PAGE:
I’ve mentioned recently that I’m still learning more. Every day to be exact. It never ends no matter what industry you’re in. Back in the engineering world? Lucent documents, TelLabs, Comverse, Ciscso, etc. In my new world, Kelbytraining, NAPP, Zack Arias…..and more. Thing is though, I never really thought much on the subject of portrait work, marketing, pricing, and the rest.
To fill in that part I’ve been reading a great book on the subject. But I still needed more. And that’s when I looked back through my whole collection of DVDs from Photovision.
Photovision puts out a set DVDs each year. They go around to studios all over the country and interview photographers and staff at the studios. They talk marketing, they talk shooting, they follow along with shoots. All great stuff.
Now, I’ve watched the videos as I’ve been a subscriber for a year and a half now. Last year they didn’t pertain to me so much. Now that I’ve taken the step to do serious portrait work and composite work they all pertain 100%. And let me tell you, they’re an invaluable resource!
Several months ago they sent out a notice on some sale prices for other DVDs. One DVD caught my attention. Peters Photography exposed. I snatched it up for the sale price and have watched it over and over again these past few weeks. See, they cover a few things on the marketing / business side that I’ve personally missed out on. One main category that got my attention? Pricing.
Pricing is everything!
I’ve never quite understood portrait photographer pricing models. Until now. Between the book and Photovision’s DVDs I get it now. Personally, I’ve understood how to price my work in the gallery setting for years, but always kept my prices lower because I’m the printer. I thought I could pass some savings along due to that fact, but discovered that when I pass savings on, folks devalue the work and want further discounts (putting you in the realm of selling your work at cost). That just doesn’t work.
Given material cost increases, and my own financial need I have raised prices on my gallery work. It’s now priced competitively instead of below market prices. Yes folks, my personal canvases were well below market, but I’ve rectified that now! Actually, I did that months ago! 🙂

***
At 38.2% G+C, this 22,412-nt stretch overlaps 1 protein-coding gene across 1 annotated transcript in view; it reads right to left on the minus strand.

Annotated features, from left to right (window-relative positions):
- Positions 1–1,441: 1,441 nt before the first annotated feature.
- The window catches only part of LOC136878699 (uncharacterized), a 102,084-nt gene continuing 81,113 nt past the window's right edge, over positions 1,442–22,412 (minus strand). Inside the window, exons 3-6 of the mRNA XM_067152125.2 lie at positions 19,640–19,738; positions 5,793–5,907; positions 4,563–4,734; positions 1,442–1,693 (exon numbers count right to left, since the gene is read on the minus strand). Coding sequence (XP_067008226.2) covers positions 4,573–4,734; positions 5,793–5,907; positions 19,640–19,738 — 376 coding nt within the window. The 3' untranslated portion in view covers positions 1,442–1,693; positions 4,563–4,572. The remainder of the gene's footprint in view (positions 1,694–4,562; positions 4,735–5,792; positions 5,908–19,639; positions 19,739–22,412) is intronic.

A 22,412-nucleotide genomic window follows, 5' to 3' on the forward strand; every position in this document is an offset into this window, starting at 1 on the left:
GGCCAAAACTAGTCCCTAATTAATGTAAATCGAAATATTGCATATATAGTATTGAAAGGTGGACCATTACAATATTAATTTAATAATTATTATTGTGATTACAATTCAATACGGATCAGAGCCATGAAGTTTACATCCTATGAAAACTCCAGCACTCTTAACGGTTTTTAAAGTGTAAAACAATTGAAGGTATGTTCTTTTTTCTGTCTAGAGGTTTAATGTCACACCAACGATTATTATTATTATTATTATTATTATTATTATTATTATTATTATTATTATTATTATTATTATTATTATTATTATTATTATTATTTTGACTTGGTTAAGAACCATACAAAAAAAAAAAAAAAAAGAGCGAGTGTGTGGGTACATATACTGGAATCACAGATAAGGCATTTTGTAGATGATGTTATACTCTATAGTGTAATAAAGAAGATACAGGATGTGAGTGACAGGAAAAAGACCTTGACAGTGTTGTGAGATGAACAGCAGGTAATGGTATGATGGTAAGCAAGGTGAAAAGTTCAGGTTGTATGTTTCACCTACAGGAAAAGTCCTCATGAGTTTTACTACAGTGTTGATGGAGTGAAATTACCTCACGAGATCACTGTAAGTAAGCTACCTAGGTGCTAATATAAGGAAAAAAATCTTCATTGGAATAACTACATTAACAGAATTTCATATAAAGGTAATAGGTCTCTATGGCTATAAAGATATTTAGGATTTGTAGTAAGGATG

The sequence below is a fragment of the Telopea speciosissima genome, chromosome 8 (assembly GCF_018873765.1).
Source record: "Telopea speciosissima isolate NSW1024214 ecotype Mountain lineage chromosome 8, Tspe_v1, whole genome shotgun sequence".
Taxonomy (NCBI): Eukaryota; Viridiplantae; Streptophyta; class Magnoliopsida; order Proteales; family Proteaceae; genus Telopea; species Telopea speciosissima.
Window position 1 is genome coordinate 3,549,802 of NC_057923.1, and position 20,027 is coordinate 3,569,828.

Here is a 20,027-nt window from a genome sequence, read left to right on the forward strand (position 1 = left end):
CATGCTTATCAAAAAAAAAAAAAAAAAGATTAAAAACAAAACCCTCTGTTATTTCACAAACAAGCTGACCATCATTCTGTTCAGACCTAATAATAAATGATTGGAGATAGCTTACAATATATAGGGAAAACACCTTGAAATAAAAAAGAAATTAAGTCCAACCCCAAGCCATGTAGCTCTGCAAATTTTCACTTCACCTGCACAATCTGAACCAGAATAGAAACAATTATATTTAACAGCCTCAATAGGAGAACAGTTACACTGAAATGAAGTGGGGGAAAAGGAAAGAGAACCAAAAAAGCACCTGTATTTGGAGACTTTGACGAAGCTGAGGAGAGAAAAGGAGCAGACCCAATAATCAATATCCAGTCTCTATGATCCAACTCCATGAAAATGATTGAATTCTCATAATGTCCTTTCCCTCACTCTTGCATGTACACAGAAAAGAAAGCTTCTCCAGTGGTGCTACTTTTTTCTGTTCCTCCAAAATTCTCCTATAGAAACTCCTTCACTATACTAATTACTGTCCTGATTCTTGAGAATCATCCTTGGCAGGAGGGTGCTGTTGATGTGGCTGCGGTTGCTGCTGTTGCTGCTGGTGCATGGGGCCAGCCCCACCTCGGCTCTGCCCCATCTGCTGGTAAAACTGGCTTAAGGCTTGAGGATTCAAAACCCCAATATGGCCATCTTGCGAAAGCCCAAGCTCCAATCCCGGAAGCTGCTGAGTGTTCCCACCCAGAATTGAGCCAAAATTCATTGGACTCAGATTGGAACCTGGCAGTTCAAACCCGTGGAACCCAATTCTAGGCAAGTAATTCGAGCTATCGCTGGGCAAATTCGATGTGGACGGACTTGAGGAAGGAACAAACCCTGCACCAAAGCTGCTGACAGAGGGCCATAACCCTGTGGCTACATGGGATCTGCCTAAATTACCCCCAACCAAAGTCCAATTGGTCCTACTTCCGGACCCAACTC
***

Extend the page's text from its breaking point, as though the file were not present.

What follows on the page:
Watching the Photovision series and Peters Photography exposed, I now understand fully why studios charge what they charge. Makes sense to me now. And I was amazed when during the interview the markup rate that goes on in their studio was explained. My first thought? “Woah, I still don’t markup enough!”
Fortunately, I’m nothing like other photographers described in the video. When I sell an 8×12 of my own work it’s not on the super cheap. I know I need to pay overhead (my studio space), I need to save money for capital reinvestment, office supplies, print supplies, and attempting to pay myself. See, I’ve done well to cover costs, but there never seems to be enough money at the end of the month to pay myself a living wage. And I’m aware that changes are necessary. Watching the DVDs has really helped me understand that I’ve been too far below market prices, even if clients complain all the time that Costco is cheaper.
I’m not a Costco photographer or printer! And I don’t want to cater to that market.
A valuable education
So, to Photovision I say the following….. Thank you. As a photographer moving into a “stylized” portrait market place (my own niche) I now understand how to price, and how to discuss rates and prints with clients. Invaluable learning experience. For any other photographer out there who is thinking about studio work, you’d do well to add Photovision to your professional development curriculum. You’ve got the shooting skills, but you need the business skills as well. The Photovision series gives you more photography education, and business education as well.
If you’re interested in learning more about their educational series you can click here to sign up for a year of their educational videos. Best part? I’ve got a savings code to pass along. If you sign up with Photovision for a year you can use the code PVFAN to get the year long series for only $49 (instead of $199).